7. Fine-tune your summary section.
In the summary section, go back to what you’ve first added and start making small adjustments. I include a quick summary of my experience, and I highlight small successes throughout my career. I make sure to highlight target job titles and keywords that I want other users or recruiters to search for. Highlight different projects that you are working on. Overall, try to use the entire space to summarize your background.
8. Include research keywords.
Use Indeed jobs or Google for Jobs to research trending keywords based on different job titles. This one’s a secret gem; use this to discover additional skill sets or keywords to add to your profile. It’s like Google’s keyword planner tool, just like how SEO professionals research trending keywords, use job trends to figure out which keyword skill sets are gaining popularity in your niche fields.
9. Use bullet points.
Instead of just copying and pasting a job description in your experience summaries, try to use bullet points to highlight individual things that you’ve worked on. Use different keywords to describe the same skill set like “PMP, Project Management,” or “IT Project Manager.” Play around with the keywords but do not repeat keywords. I do, however, like to add additional keywords that highlight what I’ve worked on at that company.
Pro tip: Members with more than five skills are 27 times more likely to be discovered in searches by recruiters. (Source: LinkedIn)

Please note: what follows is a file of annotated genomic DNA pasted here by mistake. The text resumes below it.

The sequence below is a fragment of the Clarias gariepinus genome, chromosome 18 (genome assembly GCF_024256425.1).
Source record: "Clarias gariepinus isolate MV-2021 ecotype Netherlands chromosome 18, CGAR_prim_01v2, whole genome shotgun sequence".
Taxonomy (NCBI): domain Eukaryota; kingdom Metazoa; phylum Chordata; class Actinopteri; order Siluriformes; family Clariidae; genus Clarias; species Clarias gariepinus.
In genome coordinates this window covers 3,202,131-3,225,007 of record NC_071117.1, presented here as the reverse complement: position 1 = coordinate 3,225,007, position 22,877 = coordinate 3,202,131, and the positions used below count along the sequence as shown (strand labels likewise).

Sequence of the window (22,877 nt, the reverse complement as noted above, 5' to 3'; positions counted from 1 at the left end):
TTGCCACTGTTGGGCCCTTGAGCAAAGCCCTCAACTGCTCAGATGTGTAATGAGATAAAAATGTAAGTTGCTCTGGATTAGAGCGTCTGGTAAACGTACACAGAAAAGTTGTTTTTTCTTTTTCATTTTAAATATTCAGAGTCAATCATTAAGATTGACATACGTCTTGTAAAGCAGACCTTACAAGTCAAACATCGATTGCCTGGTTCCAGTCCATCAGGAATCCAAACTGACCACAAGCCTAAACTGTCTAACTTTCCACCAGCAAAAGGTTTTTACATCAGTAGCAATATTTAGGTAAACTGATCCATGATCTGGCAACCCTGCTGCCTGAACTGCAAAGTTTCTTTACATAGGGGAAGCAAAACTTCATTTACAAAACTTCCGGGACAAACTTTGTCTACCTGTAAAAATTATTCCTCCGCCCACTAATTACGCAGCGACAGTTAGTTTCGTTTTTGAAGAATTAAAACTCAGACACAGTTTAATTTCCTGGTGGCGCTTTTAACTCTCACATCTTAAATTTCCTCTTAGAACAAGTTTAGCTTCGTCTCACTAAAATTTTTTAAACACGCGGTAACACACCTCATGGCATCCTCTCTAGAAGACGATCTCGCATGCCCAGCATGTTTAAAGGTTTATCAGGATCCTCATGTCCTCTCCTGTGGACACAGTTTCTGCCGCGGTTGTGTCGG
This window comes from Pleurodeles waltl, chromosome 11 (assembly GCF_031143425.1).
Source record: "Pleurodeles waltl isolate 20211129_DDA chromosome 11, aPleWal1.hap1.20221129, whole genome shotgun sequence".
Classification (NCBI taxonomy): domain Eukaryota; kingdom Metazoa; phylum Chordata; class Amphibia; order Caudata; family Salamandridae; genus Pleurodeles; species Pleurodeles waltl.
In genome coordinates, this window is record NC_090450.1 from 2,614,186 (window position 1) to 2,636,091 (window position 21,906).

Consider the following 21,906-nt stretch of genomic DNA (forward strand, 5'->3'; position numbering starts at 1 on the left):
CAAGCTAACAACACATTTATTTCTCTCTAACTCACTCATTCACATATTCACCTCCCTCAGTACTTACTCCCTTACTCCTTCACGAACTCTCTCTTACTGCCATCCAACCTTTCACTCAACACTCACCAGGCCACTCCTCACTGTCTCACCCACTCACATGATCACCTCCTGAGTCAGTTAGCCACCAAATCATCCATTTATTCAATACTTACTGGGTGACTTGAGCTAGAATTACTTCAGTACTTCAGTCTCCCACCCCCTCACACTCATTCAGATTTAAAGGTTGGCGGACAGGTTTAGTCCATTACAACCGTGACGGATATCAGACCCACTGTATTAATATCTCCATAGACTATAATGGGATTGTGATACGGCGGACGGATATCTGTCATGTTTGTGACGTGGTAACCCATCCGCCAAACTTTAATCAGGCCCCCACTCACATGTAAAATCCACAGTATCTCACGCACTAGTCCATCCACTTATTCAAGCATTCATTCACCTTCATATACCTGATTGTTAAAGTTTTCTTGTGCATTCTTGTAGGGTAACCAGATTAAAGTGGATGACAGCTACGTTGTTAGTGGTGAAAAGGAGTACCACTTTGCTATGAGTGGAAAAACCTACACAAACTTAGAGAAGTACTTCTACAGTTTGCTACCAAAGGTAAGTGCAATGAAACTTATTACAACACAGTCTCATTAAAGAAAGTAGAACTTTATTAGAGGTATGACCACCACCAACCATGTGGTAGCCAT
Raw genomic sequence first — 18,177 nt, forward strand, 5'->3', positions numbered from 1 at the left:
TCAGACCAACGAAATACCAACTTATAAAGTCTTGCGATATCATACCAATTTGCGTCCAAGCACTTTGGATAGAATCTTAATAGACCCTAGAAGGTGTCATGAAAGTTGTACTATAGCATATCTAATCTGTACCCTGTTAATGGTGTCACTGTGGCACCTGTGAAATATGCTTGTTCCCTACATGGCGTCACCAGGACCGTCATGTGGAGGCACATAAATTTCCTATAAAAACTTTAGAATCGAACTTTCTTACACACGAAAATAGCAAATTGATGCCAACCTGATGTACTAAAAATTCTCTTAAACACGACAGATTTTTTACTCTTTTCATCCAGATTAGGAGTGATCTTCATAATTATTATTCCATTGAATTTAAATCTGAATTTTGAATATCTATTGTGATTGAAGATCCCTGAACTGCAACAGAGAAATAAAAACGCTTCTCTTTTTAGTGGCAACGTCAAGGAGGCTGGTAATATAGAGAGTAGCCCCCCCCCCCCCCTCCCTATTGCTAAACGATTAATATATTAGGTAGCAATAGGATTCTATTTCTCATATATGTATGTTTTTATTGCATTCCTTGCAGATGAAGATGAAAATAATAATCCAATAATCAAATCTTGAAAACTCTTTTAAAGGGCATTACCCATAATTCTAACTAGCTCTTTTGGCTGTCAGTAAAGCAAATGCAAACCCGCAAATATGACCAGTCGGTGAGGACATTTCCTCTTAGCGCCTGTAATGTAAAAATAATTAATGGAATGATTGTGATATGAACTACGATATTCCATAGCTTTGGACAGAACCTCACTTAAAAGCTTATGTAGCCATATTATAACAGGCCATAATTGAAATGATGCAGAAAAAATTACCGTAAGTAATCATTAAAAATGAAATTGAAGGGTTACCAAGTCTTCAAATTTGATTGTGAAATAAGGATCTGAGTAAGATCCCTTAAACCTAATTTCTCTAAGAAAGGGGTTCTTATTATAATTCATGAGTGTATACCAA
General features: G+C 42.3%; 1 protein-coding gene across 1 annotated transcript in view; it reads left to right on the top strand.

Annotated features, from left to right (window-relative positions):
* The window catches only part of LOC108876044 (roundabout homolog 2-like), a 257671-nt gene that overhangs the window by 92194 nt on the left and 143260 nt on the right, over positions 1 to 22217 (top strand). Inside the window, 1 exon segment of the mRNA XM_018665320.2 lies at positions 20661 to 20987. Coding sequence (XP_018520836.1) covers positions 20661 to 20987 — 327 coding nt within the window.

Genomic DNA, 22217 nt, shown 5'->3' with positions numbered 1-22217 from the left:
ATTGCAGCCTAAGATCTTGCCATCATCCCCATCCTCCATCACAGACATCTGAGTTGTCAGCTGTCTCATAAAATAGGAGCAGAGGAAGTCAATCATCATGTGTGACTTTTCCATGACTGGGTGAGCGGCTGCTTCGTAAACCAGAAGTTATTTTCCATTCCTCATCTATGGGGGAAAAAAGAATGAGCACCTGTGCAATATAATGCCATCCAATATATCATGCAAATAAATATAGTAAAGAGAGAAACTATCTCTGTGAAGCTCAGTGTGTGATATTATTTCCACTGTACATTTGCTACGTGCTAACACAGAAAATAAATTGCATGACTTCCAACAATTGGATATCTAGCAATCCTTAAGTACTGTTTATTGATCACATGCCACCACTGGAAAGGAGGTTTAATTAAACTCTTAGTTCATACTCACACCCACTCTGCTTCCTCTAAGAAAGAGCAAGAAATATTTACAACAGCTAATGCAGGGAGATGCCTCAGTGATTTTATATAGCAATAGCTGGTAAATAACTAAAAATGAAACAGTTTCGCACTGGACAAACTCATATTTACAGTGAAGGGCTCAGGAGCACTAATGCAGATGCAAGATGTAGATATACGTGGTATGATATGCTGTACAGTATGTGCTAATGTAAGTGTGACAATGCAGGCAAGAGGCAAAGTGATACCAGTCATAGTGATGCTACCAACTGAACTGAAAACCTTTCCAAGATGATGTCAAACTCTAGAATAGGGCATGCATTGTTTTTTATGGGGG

10. Add endorsements.
Use this feature to focus on your target keywords list. Use the keywords that you’ve researched and add those as endorsements. Even though this feature can get rather annoying, it does help boost your profile and search rankings.
11. Follow groups and companies.
Try to target different networking groups that connect to your field. Use this to connect and network with others in your niche field. Also, make sure to follow different companies that you would like to work for. Basically, future-proof your career by researching growing companies. Recruiters can see that you are a company follower in LinkedIn recruiter, so the odds of having them reach out will increase.
12. Selecting “Open to New Opportunities.”
You can select “open to new opportunities” in your preferences. This is a private feature to let recruiters know that you are actively looking for new opportunities. Recruiters target these types of profiles first. Only use this if you are looking at finding a new opportunity.
After earning a B.A. in Business from Bethel University, Jonathan Kidder ’11 has gone on to be a leading voice in the tech recruiting industry and is a senior technical recruiter for Amazon. You can read more about him in this article or at Kidder’s blog and books at his webpage.